• The New Characters of Pandora Meet the important new characters of the 'Avatar' saga played by Kate Winslet, Cliff Curtis, Edie Falco, Brendan Cowell and Jemaine Clement.
  • The Sounds of Pandora Hear how James Cameron worked with composer Simon Franglen to create the distinctive music of 'The Way of Water' while building on James Horner’s brilliant score for 'Avatar,' and learn how Chris Boyes created the immersive sounds of Pandora.
  • New Zealand – Pandora’s Home The production of the 'Avatar' sequels is so thoroughly ensconced in New Zealand that James Cameron considers The Way of Water a “New Zealand film.” Hear reflections from the cast and crew, including the remarkable New Zealand crew, on making the film.

'Avatar: The Way of Water's Oscar winning producer Jon Landau.

'Avatar: The Way of Water's Oscar winning producer Jon Landau.

Jon Landau Q&A

Finally,  we had a chance to speak with Oscar winning producer Jon Landau, along with other members of the press, about ‘Avatar: The Way of Water,’ working with James Cameron and the future of the franchise.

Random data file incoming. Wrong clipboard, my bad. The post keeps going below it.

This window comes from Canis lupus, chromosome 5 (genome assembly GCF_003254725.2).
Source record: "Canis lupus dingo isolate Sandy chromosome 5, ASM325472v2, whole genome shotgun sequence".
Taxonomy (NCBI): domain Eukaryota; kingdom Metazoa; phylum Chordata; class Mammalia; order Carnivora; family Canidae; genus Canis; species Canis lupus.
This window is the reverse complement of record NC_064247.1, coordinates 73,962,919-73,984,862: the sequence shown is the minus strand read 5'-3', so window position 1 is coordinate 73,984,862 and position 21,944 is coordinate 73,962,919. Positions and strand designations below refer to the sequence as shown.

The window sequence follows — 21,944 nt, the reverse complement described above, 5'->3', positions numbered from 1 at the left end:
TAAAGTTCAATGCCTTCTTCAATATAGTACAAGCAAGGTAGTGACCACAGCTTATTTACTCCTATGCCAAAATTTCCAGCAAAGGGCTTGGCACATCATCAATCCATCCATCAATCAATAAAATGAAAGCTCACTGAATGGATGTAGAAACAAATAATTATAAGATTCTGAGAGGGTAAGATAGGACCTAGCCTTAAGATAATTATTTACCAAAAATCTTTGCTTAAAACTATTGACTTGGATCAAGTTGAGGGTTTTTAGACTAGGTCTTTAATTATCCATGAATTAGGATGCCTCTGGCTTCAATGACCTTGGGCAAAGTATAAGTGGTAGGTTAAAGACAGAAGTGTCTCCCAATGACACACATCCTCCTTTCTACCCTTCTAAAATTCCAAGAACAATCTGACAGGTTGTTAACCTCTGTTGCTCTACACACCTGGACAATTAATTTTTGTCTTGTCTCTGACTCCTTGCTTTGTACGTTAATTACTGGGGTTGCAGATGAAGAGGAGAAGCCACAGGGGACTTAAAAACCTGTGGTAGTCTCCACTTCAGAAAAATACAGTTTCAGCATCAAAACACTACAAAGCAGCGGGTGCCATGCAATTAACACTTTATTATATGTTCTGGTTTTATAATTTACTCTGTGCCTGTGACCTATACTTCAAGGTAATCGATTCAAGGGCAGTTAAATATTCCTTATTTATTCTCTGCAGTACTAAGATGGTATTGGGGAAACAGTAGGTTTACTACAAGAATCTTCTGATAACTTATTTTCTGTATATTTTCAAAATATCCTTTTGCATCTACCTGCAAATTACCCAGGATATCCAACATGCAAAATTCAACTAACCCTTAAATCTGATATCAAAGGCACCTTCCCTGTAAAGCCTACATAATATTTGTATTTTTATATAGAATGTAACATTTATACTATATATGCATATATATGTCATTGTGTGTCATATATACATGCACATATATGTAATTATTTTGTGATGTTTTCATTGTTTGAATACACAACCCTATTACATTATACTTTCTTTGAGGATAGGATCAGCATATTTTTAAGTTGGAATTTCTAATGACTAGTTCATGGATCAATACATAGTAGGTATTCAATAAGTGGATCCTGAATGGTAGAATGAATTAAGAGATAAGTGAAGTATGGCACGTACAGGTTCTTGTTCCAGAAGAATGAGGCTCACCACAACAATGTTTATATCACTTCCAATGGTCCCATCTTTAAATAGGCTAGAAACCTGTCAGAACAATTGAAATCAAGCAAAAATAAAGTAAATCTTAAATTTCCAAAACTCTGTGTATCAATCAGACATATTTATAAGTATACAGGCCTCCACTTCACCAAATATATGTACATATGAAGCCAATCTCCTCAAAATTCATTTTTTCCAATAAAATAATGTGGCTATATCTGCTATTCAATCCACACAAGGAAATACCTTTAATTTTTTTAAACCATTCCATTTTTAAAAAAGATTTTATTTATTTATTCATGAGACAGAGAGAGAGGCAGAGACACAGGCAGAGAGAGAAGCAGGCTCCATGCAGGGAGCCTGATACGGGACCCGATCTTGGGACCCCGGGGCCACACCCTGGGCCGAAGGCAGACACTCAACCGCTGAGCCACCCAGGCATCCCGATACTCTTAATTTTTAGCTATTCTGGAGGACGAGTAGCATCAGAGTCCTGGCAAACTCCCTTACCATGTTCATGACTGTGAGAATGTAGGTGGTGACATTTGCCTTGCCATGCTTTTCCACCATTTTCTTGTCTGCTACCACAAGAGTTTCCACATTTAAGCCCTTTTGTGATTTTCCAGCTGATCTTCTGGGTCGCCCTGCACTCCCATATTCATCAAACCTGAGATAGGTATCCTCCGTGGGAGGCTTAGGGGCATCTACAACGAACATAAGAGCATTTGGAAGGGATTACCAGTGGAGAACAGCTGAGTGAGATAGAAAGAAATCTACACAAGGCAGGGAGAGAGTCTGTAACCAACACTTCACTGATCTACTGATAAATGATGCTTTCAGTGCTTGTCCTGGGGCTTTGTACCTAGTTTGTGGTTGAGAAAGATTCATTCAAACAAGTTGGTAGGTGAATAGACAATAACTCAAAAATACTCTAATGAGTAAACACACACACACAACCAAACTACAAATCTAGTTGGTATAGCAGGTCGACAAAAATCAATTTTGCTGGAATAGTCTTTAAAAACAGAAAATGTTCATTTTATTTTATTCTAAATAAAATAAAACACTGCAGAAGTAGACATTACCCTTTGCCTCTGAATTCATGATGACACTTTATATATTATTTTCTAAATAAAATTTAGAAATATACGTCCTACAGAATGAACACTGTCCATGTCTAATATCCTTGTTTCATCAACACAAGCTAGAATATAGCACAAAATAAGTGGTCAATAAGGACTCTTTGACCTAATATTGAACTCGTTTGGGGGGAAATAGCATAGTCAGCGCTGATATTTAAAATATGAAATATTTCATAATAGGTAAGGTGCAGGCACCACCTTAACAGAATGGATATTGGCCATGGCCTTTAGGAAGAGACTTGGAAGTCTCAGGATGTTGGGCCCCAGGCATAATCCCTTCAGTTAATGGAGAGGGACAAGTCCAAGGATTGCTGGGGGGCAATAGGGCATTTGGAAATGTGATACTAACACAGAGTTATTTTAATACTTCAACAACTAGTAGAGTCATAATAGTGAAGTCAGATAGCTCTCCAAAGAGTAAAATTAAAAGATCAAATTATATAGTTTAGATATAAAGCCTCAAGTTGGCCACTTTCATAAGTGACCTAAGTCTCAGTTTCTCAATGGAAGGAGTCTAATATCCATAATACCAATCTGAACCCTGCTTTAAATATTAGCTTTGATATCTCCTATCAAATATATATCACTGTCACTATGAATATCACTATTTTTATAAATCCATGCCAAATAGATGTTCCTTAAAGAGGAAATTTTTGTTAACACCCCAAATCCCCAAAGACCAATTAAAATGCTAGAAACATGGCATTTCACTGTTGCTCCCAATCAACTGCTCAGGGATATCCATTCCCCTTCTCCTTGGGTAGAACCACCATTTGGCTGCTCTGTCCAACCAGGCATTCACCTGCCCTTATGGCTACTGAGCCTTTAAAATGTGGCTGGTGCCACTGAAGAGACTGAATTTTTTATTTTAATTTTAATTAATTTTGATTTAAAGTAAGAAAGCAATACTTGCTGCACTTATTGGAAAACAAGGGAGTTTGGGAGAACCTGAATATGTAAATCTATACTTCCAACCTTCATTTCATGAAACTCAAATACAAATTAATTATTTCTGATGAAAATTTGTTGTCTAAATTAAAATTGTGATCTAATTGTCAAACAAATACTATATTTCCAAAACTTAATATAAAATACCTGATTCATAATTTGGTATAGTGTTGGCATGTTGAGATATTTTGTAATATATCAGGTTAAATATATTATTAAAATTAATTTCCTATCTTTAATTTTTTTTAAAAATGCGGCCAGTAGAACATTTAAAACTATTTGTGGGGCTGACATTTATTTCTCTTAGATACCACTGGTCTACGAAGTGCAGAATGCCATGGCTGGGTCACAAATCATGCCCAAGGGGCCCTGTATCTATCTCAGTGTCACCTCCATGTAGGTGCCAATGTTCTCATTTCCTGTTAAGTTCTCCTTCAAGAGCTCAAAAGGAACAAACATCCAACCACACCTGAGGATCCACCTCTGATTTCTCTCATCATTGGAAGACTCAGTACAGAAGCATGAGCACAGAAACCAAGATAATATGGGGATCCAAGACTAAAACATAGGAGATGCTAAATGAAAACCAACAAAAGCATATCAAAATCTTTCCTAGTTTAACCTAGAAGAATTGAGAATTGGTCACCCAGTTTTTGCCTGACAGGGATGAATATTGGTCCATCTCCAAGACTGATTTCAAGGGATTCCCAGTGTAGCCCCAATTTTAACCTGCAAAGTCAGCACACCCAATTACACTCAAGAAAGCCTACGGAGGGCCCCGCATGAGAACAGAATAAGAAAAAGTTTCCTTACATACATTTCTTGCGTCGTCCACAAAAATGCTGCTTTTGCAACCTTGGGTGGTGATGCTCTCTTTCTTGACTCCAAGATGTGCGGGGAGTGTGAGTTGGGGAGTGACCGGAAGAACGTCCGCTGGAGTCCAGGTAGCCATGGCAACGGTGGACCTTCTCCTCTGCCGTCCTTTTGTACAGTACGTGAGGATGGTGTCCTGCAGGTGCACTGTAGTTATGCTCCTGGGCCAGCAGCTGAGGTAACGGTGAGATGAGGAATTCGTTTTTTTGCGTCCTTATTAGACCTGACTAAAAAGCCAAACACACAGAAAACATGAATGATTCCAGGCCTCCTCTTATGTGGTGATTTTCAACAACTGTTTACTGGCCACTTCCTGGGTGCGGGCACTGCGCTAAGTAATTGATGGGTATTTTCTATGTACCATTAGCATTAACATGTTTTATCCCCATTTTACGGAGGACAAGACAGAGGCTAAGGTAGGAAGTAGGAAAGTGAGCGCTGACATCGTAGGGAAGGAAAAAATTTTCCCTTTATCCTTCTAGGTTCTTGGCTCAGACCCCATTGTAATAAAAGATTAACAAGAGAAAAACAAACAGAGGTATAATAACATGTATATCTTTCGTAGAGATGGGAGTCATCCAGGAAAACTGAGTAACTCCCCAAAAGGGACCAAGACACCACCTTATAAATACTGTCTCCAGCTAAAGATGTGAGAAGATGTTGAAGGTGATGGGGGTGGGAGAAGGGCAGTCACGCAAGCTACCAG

Can you talk about your experience working with James Cameron over the years, and particularly with ‘Avatar: The Way of Water?’

Jon Landau: I think that I got to know Jim as a studio executive. I was the suit when he was doing ‘True Lies.’ But my objective was always the same as his objective, make the best movie. I didn't come at it with a different agenda. That's how I think we look at it. I think that what has developed over the 30 years, and Jim calls it a marriage that we’ve had, is we divide and conquer. I think there are certain things that I can't do. Jim's an engineer and I'm not. I don't profess to be. But there are things as it relates to Wētā and problem solving that Jim would allow me to go tackle and take something much further down the line for him. We even created what we called FLFs, First Look Finals, which Jim was amazed at when that started to happen, where we would present something to him and he was able to sign off on it because we solved some of these other problems. So I think one of the keys is communicating. I think one of the keys is identifying when you have a problem, because sometimes you don't recognize that. On the first film, there was a day we were doing performance capture and we did something and we stopped to name it. Because if we ever wanted to do it again, we needed to be able to refer to it. We couldn't go, "Oh, that thing we did 12 weeks ago." So we named something. So it's taking that time and saying, "Okay, let's stop for a minute and solve this."

Can you talk about the scheduling process on a movie like this?